Monday, October 15, 2007

On "de-Bushification" and a politically healthier America

I don't know how many people out there read the Moscow Times, but it is a generally fine newspaper with some great columnists. Many of them are native Russians, and while they have all taken refuge in the United States in recent years, they continue to write for the MT and offer their unique viewpoints on American and Russian history, culture and politics. I have taken the following column in its entirety, because MT stories are only available for about 24 hours after publication--they then disappear into the for-pay archives. Alexei Bayer offers "An Important Lesson for Clinton on Russian History," in the hopes that the United States can avoid some of the post-Afghanistan, post-Communist fallout that Russia has endured.

"The war in Afghanistan was not the main reason the Soviet Union collapsed. Nevertheless, it bankrupted the Soviet state and pointed out the moral blight, skewed priorities and irrelevance of the Communist gerontocracy.

The United States is a vibrant society with a diversified and resilient economy. But it currently stands on the brink of considerable social and economic upheaval, and the Iraq war reveals the fault lines within the world's only superpower. It is a nation living beyond its means by exploiting the status of the dollar as the global reserve currency. The war is costing some $3 billion per week -- all of it borrowed from more productive nations.

The United States is the leader of the free world, which the rest of the world refuses to follow. Even the pathetic "coalition of the willing," a bunch of mostly third-tier nations Washington assembled to back it in Iraq, has crumbled.
Iraq occupies a far more important place in the political debate in the United States than Afghanistan ever did in the Soviet Union. It is divisive, and frustrations on both sides have been exacerbated by the fact that no victory, however defined, can be achieved. Nor can U.S. forces leave without plunging a strategic, oil-rich region into chaos.

U.S. overconsumption and unilateralism predated President George W. Bush. But it was Bush who turned federal fiscal surpluses into deficits -- literally, with a stroke of a pen -- by granting his disastrous tax cuts. He plunged the United States into the irrelevant global war on terror, started the unnecessary and wasteful war in Iraq and created the moral climate in which Americans stand accused of torture, war crimes and atrocities.

Bush has been called the worst president in U.S. history. But now he has devised a clever plan to rescue his legacy. His troop surge in Iraq is designed to create a sense of stability and even progress. His economic policy, aided and abetted by the U.S. Federal Reserve, has been to stretch the liquidity bubble for another year or so. He could then credibly claim that he left office with Iraq on the mend and the economy booming and that his successors dropped the ball.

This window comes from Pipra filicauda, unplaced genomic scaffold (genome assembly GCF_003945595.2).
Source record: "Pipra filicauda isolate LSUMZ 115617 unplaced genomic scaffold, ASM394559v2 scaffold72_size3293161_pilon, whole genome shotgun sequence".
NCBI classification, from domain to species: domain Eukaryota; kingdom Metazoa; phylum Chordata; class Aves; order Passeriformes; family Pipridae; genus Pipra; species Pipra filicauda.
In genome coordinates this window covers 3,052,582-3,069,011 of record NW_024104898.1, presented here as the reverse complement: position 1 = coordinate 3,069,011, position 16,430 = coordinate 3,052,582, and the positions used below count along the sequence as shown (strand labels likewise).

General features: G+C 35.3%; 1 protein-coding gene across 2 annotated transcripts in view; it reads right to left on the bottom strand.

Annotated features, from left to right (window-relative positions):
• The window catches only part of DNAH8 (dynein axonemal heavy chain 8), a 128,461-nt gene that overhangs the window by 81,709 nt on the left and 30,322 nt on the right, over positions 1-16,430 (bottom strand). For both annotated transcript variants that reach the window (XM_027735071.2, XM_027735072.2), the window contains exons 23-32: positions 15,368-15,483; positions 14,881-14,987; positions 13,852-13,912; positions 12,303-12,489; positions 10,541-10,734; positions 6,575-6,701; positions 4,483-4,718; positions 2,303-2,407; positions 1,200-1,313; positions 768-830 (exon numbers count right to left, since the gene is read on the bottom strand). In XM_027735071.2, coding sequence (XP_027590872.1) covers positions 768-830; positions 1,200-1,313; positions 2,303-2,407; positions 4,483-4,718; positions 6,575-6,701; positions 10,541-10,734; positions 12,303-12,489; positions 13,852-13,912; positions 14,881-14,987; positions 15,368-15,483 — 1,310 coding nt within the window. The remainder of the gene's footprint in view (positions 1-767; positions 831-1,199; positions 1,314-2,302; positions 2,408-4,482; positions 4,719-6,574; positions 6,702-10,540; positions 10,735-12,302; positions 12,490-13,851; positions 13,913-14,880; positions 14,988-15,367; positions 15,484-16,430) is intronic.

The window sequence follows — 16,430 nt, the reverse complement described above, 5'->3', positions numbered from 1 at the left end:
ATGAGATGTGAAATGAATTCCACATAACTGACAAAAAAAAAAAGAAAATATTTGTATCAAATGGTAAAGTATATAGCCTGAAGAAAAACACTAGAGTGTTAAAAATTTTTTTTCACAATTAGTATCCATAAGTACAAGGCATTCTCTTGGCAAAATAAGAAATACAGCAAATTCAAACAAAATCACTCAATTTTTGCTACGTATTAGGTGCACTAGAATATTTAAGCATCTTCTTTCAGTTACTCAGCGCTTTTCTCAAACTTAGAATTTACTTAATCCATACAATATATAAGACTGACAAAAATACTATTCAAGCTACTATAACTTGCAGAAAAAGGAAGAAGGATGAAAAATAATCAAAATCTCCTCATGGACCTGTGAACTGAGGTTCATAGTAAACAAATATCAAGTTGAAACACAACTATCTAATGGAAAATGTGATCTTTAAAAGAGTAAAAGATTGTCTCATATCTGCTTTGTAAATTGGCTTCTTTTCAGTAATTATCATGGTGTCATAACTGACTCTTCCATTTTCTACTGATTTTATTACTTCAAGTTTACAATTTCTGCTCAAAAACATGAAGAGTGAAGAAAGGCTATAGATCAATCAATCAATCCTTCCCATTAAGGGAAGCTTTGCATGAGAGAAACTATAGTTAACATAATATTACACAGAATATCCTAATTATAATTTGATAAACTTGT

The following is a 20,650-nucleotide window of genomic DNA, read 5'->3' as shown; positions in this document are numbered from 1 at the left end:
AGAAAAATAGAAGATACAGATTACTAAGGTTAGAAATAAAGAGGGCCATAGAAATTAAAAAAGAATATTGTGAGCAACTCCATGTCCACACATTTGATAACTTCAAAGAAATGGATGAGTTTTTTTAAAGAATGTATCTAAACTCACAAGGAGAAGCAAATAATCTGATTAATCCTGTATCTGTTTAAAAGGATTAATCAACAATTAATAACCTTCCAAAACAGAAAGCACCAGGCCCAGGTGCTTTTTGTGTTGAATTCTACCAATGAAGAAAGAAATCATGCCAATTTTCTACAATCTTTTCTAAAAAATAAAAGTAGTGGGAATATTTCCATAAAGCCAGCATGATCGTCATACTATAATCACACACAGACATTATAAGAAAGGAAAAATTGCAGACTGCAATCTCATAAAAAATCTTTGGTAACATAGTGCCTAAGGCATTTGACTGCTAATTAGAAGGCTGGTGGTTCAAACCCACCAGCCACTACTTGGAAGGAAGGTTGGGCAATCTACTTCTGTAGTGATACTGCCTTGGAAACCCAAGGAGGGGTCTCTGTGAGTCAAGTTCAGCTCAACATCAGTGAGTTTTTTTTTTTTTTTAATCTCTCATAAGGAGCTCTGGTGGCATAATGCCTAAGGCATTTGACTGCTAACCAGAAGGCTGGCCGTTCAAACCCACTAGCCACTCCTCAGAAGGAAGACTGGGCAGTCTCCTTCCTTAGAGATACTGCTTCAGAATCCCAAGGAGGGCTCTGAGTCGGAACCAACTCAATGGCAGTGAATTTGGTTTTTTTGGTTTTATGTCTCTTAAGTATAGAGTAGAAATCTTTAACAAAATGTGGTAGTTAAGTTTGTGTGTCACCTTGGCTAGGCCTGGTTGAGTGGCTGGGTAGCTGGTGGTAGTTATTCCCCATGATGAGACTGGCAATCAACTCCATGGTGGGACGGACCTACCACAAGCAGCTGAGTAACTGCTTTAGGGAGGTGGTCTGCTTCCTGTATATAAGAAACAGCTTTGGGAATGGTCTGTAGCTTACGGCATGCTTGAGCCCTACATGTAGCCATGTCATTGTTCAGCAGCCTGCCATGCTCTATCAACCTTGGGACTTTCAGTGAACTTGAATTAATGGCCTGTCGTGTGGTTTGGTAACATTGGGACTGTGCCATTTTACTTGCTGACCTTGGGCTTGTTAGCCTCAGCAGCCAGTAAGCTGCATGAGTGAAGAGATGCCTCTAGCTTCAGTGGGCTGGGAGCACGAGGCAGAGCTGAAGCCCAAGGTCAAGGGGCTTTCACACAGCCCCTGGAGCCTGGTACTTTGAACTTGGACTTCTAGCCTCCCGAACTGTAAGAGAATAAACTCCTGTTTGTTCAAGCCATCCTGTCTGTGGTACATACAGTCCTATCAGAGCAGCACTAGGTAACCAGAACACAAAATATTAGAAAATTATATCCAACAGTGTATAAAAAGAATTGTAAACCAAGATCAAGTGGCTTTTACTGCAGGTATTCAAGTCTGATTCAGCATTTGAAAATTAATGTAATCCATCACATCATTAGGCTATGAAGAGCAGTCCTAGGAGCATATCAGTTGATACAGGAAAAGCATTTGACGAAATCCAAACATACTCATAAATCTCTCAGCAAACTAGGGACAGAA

The next occupant of the White House will have to fight back in self-defense. He -- or most probably she (meaning Democrat Hillary Clinton, who is currently the most credible candidate) -- should study recent Russian history. Gorbachev withdrew troops from Afghanistan, but he never put those responsible for the war on trial. Boris Yeltsin ended communism and split the Soviet empire, but he avoided pushing for de-Stalinization. Even a symbolic condemnation of communism by Russian courts would have allowed the country to turn over a new page and rejoin the community of nations in much the same way West Germany did after World War II.

As a result, in post-Soviet Russia, Brezhnev's reputation is being revived, Stalin is widely venerated and former KGB officers rule the Kremlin. Gorbachev and Yeltsin, meanwhile, are reviled for "destroying a great country."

If Clinton doesn't want to share their fate -- which in the U.S. context would mean a failed one-term presidency -- she would need to start de-Bushification. Her first act in office should be to put Bush and his entourage on trial.

When I recently suggested this to an audience of New York lawyers, the room exploded with laughter. It would be unconstitutional, they said, and also so un-American, to be stuck in the past.

On the contrary, putting blame where it belongs would be a step toward the future. It would, first of all, extract the next president's reputation from the rubble of failed policies. More important, a guilty verdict passed on the Bush administration by an impartial and independent U.S. court might put an end to unilateralism and restore the United States' rightful place in the community of nations. Both would benefit."

I have no idea whether a systematic campaign of "de-Bushification" would ever fly here. But everyone who hopes that the US will learn from the Bush era and the Iraq disaster has to consider how he/she will make the country face the reality of what it helped to enable, so as to forge a better path into the future for the United States in its relations with the rest of the world. Iraq has been an unmitigated disaster, and people should be forced to acknowledge where the nation went wrong and why, no mincing words.


Blogger TomCat said...

Bucky, what amazes me about this post is that the Russian journalist makes the same points I have been making, without his all too relevant comparisons between the current day US and the fall of the USSR.

3:39 PM  
Blogger buckarooskidoo said...

Yes, this fellow is very much worth reading. Great minds absolutely think alike. Also check out Boris Kagarlitsky, whose column you can find under the rubric, "Always a dissident" on the MT home page...

12:09 AM  
Blogger TomCat said...

Will do. Thanks!

4:05 PM  

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